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The Roundup September 16

Dreamweaver becomes Dreamcounter and Acrobat Reader becomes Acrobat Number Cruncher. It may not be hot, but it’s cool.

Adobe will acquire Web analytics software firm Omniture for $1.8 billion later this year, the companies announced on September 15. As a result, Omniture’s analytic software will be embedded in Adobe’s content-creation tools. . . .

Omniture has a portfolio of 12 products spanning online analytics, multichannel analytics, acquisition and conversion. It has more than 5,000 customers in more than 20 countries. Adobe’s Reader software is available in 26 languages on 10 major platforms in more than 40 countries.

(“Adobe to acquire Omniture,” DM News, September 16) We reviewed Omniture products for the first edition of Shoestring Venture: The Startup Bible and decided both the learning curve and the price was a bit too steep. What Adobe means by “incorporating” Omniture products into their content creation tools (Dreamweaver, which is a Web page coding application, Flash, a vector-image animation application with heavy use on the Web, and Acrobat, a PDF-generating application) is anyone’s guess. My guess is that we’ll see more sophistication when it comes to tracking user views of PDF and Flash files. Currently, Web analytics only tells you if someone has opened or downloaded a Flash or PDF — the software can’t trace which pages or parts of a Flash or PDF are viewed. My second guess is that Adobe will turn Dreamweaver into a “always hot” (logged in) application that examines server logs and includes the full range of Omniture analytics. This simply means that if you, or your developer, are developing and editing your site in Dreamweaver, the analytics will be built right into the application. I’m not sure how valuable this is to the common run of Web entrepreneurs since they outsource the development of their site. But stay tuned . . . when Adobe makes bold moves, it’s always good news for entrepreneurs.

Hybrid tomatoes. Hybrid cars. Now: hybrid outsourcing. And it’s a great idea if you’re a vendor or a client.

As IT leaders focus on cutting costs, they continue to put pricing pressure on offshore outsourcers. . . . Bangalore-based IT service provider MindTree is talking up its new “hybrid” pricing for offshore IT services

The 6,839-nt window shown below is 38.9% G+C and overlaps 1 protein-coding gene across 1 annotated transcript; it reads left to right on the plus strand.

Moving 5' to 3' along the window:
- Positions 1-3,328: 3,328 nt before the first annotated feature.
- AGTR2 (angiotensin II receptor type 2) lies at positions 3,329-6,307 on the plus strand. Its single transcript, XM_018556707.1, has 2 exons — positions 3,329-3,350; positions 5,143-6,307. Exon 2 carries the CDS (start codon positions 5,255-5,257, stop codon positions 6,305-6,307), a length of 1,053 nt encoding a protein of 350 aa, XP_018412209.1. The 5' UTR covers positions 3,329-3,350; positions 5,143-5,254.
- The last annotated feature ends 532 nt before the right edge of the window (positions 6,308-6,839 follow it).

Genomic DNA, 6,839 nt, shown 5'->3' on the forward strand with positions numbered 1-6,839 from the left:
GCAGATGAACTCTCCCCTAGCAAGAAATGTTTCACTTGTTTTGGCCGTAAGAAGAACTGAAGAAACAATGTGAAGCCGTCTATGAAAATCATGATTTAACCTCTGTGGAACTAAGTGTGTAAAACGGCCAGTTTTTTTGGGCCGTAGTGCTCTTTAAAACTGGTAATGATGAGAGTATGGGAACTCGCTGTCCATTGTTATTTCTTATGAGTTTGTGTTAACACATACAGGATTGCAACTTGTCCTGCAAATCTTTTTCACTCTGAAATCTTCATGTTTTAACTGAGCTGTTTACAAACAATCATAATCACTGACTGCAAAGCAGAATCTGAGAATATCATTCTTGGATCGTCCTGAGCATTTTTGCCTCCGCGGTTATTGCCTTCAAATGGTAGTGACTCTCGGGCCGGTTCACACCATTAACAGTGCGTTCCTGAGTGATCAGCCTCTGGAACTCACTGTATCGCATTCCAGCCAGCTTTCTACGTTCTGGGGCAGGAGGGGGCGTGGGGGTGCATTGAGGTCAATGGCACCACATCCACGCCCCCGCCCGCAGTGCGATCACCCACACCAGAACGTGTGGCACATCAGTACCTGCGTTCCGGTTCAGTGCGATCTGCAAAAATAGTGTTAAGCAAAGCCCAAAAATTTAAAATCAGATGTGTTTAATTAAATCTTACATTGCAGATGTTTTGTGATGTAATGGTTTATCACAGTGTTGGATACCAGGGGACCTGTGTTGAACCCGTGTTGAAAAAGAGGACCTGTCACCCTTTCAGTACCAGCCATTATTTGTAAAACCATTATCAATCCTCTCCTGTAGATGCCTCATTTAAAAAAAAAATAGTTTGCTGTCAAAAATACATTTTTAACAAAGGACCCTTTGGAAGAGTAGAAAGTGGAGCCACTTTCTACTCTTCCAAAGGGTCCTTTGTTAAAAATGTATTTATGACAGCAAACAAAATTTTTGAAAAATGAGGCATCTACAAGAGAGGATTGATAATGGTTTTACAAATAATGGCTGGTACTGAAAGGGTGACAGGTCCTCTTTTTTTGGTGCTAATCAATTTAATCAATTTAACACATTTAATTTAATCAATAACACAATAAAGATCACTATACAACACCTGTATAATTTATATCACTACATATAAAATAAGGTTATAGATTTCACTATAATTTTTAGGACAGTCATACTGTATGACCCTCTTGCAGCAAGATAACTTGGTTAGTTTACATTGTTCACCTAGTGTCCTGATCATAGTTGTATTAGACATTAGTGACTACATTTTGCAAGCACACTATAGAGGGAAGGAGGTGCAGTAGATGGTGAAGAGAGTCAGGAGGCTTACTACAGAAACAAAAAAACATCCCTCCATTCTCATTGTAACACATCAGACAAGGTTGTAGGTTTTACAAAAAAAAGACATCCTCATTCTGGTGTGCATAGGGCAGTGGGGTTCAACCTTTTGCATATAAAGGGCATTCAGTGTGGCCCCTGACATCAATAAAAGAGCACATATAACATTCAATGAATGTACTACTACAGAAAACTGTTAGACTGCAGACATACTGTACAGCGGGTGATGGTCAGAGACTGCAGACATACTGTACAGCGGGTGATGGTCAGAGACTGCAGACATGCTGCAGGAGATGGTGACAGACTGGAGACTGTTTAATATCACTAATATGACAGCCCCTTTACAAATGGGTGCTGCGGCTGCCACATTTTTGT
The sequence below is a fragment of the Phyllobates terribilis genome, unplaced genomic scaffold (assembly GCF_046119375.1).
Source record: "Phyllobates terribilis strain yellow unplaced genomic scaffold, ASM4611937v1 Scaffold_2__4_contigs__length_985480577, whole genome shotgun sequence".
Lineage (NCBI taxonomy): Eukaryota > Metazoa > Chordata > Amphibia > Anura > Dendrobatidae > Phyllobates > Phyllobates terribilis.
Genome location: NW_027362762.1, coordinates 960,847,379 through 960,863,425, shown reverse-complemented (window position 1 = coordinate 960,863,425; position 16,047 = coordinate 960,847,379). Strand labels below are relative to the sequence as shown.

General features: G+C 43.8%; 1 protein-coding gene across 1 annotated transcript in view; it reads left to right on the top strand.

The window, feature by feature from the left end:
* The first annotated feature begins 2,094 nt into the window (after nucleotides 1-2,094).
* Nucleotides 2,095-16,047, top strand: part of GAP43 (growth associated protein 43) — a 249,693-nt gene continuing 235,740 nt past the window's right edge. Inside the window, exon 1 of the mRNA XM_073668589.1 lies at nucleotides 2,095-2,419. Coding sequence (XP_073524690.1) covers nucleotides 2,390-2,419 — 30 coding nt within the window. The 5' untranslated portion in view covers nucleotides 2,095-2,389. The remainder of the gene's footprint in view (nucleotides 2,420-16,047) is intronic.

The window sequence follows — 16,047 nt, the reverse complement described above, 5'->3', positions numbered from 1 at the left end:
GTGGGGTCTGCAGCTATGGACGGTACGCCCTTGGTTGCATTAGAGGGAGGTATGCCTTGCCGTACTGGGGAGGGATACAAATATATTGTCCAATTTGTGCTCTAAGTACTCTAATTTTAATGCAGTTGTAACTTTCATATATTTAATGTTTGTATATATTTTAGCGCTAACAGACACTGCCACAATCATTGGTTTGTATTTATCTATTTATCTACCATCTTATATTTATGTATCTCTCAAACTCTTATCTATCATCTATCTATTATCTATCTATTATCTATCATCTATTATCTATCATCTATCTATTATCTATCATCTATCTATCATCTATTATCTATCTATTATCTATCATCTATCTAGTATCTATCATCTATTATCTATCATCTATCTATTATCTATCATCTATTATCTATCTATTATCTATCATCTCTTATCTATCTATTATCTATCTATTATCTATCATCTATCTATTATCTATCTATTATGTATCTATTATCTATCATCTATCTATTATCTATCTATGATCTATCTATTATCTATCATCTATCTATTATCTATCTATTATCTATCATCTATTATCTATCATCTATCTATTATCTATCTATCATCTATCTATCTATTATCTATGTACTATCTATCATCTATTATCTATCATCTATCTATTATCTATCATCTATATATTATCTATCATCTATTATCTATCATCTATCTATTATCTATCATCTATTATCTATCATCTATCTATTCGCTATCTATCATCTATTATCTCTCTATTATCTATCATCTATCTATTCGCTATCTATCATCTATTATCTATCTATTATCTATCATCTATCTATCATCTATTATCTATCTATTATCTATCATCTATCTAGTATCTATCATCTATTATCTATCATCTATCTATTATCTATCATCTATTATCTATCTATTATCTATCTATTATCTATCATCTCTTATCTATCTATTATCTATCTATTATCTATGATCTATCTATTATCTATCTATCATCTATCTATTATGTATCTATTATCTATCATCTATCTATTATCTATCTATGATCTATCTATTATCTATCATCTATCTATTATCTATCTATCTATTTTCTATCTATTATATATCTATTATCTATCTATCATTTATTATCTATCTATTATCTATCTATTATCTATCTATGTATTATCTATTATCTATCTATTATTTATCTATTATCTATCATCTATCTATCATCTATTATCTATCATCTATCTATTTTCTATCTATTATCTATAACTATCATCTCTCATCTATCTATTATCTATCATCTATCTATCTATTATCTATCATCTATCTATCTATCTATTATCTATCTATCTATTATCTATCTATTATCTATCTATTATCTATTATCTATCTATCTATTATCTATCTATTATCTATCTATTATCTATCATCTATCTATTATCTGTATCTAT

Say a customer wants to set up an offshore development center to create an e-commerce solution. The client is clear about the twenty features to be included in the first release, but beyond that, can only say that it wants multiple iterations to incorporate enhancements and fixes to the software throughout the year.

MindTree would draw up a deal with a fixed price for the first release and time-and-materials pricing for the remaining work. “Typically, when a fixed-price quote is given for a defined piece of work, the service provider plans the full-time employees for the project lifecycle, ramping up and down according to need,” says Hegde. “In a hybrid model, the service provider plans fractional full-time employees for the fixed-price engagement to meet service level agreements, then the remaining [man-hours] for each role are made available to the client on a time-and-materials basis.”

(“Offshore Outsourcing: Introducing a New, Hybrid Pricing Model,” CIO, September 16) Many of our readers are shoestring venture entrepreneurs that offer services. And most of them and all the rest have a hankering to do some outsourcing themselves. I, for instance, started in business working for a marketing and advertising agency and I currently run a marketing services consultancy. There are two models for pricing or paying for vendor services: cost-plus (or “time and materials”) and fixed cost. As those who read this blog know (and stay tuned, we’re halfway finished with a Shoestring Venture book that focuses exclusively on how to manage outsourced resources), I am an absolute evangelist for fixed cost models for one simple reason: transparency. Fixed cost forces both the vendor and the client to manage the relationship with enormous attention and precision. Clients have to get their act together and vendors have to communicate religiously with the client to track changes to the fixed cost. In addition, it puts all the risk on the vendor — where it belongs. As long as the client sits down and does all the necessary work planning out what needs to be done and manages the relationship with due diligence and effort, most if not all the risk should belong to the vendor.